“Sixthly.  As to and concerning all the rest, residue, and remainder of my estate, both real and personal, I give, devise, and bequeath the same unto the Chancellor of the State of New- York, the Mayor and Recorder of the city of New- York, the President of the Chamber of Commerce in the city of New- York, the President and Vice President of the Marine Society of the city of New-York, the senior Minister of the Episcopal Church in the said city, and the senior Minister of the Presbyterian Church in the said city ; to have and to hold, all and singular the said rest, residue, and remainder of my said real and personal estate, unto them, the said Chancellor of the State of New- York, Mayor of the city of New- York, the Recorder of the city of New-York, the President of the Chamber of Commerce, President and Vice President of the Marine Society, senior Minister of the Episcopal Church, and senior Minister of the Presbyterian Church in the said city, for the time being, and their respective successors in the said offices, forever, to, for, and upon the uses, trusts, intents, and purposes, and subject to the direction and appointments hereinafter mentioned, and declared concerning the same ; that is to say, out of the rents, issues and profits of the said rest, residue, and remainder of my said real and personal estate, to erect and build upon some eligible part of the land upon which I now reside, an Asylum, or Marine Hospital, to be called ” The Sailors’ Snug Harbor,” for the purpose of maintaining and supporting aged, decrepit, and worn-out sailors, as soon as they, my said charity Trustees, or a majority of them, shall judge the proceeds of the said estate will support fifty of the said sailors, and upwards. And I do hereby direct, that the income of the said real and personal estate, given as aforesaid to my said charity Trustees, shall forever hereafter be used and applied for supporting the Asylum or Marine Hospital hereby directed to be built, and for maintaining sailors of the above description therein, in such manner as the said Trustees, or a majority of them, may, from time to time, or their successors in office may, from time to time, direct. And it is my intention, that the institution hereby directed and created, should be perpetual, and that the above mentioned officers for the time being, and their successors, should forever continue and be the governors thereof, and have the superintendence of the same : and it is my will and desire, that if it cannot legally be done, according to my above intention, by them, without an act of the Legislature, it is my will and desire that they will, as soon as possible, apply for an act of the Legislature to incorporate them for the purposes above specified. And I do further declare it to be (my) will and intention, that the said rest, residue, and remainder of my real and personal estate should be, at all events, applied for the uses and purposes above set forth ; and that it is my desire, all courts of law and equity will so construe this, my said Will, as to have the said estate appropriated to the above uses, and that the same should, in no case, for want of legal form or otherwise, be so construed, as that my relations, or any other persons, should heir, possess, or enjoy my property, except in the manner and for the uses herein above specified. And, lastly, I do nominate and appoint the Chancellor of the State of New- York for the time being, at the time of my decease, the Mayor of the city of New York for the time being, the Recorder of the city of New- York for the time being, the President of the Chamber of Commerce for the time being, the President and Vice President of the Marine Society of the city of New-York for the time being, the senior Minister of the Episcopal Church in the city of New- York, and the senior Minister of the Presbyterian Church in the said city, for the time being, and their successors in office after them, to be the executors of this my last Will and Testament.”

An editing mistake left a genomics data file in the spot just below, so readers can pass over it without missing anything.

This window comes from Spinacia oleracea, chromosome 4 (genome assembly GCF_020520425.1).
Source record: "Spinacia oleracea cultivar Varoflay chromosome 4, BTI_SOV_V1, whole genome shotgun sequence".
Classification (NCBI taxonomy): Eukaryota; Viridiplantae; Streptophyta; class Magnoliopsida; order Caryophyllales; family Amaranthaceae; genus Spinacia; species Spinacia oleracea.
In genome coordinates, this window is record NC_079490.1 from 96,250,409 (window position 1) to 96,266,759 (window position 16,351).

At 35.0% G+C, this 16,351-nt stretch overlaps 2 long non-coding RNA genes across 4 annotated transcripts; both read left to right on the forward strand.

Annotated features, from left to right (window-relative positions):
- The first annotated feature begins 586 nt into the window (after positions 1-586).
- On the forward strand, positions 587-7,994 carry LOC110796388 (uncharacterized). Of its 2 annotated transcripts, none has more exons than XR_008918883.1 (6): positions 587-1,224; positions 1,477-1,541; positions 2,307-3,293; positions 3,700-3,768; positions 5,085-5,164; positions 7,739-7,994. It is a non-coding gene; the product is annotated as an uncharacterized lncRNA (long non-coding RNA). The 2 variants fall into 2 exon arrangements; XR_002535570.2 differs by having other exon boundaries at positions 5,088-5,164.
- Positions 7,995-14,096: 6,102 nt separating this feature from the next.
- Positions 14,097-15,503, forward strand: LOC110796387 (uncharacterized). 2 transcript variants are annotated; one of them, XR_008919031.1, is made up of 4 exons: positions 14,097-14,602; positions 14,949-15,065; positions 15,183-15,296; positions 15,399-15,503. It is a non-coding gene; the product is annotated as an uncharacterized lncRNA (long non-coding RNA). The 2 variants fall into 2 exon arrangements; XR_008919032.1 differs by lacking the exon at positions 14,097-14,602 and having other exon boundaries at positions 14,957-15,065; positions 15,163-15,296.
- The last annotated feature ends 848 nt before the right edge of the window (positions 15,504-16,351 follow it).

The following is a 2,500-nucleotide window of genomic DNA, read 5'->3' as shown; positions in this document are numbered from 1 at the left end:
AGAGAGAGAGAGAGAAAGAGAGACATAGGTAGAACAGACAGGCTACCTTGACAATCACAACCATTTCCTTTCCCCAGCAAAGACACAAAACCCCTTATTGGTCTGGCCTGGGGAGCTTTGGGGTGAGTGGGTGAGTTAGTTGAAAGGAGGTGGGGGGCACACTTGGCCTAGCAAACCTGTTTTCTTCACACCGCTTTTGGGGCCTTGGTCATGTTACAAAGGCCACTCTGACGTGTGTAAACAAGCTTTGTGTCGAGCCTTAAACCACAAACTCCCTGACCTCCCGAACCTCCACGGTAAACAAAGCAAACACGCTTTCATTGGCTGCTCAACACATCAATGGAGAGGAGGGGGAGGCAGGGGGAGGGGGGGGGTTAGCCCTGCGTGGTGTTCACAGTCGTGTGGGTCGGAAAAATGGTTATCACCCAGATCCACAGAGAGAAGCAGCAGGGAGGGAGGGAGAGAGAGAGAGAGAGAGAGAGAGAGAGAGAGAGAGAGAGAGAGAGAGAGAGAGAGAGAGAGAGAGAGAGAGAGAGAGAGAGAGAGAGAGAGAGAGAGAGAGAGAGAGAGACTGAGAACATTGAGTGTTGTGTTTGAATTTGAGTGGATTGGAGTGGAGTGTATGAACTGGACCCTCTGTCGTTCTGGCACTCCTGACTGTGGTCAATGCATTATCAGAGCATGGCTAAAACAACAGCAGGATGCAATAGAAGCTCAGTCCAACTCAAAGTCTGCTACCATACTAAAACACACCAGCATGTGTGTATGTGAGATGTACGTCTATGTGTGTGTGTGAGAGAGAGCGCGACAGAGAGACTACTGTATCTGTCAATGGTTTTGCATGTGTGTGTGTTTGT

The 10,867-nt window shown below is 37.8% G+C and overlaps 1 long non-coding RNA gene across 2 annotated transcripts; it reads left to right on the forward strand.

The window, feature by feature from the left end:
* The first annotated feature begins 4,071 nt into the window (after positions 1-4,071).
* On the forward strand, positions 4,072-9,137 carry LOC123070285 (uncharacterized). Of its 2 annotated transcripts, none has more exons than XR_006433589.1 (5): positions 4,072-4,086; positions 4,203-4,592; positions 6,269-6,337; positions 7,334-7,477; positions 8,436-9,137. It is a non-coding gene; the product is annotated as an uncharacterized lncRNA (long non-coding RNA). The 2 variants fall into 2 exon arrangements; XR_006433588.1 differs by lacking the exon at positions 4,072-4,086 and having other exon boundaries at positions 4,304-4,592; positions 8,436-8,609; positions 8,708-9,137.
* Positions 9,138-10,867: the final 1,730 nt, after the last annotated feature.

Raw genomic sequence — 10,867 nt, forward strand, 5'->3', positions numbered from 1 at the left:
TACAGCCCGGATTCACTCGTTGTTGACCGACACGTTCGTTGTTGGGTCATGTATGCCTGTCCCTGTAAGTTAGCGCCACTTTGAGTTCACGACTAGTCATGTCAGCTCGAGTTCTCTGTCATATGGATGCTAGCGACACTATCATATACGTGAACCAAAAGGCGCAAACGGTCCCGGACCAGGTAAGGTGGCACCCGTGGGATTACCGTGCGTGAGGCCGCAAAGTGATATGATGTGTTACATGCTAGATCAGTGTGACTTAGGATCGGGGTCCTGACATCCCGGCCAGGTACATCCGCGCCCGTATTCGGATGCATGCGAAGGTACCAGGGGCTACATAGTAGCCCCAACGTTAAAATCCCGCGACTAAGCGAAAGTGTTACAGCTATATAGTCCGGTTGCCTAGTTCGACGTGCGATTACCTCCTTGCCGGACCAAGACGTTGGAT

Within five years after the death of Robert Randall, the New York legislature, on the application of the trustees who were also the executors of the Will, passed a law that constituted the persons holding the offices named in the Will and their successors as a corporation by the name of “The Trustees of the Sailor’s Snug Harbor” so that they could execute the trust in the Will.

Of course, this novel clause would not go without legal challenge, one that would reach the U.S. Supreme Court in the case of Inglis v. Trustees of Sailor’s Snug Harbor, 28 U.S. 99 (1830).  That case and its aftermath will be the subject of Part Three of this story.  Stay tuned!

#AlexanderHamilton #Hamilton #SailorsSnugHarbor

A Thanksgiving Checklist as We Count Our Blessings…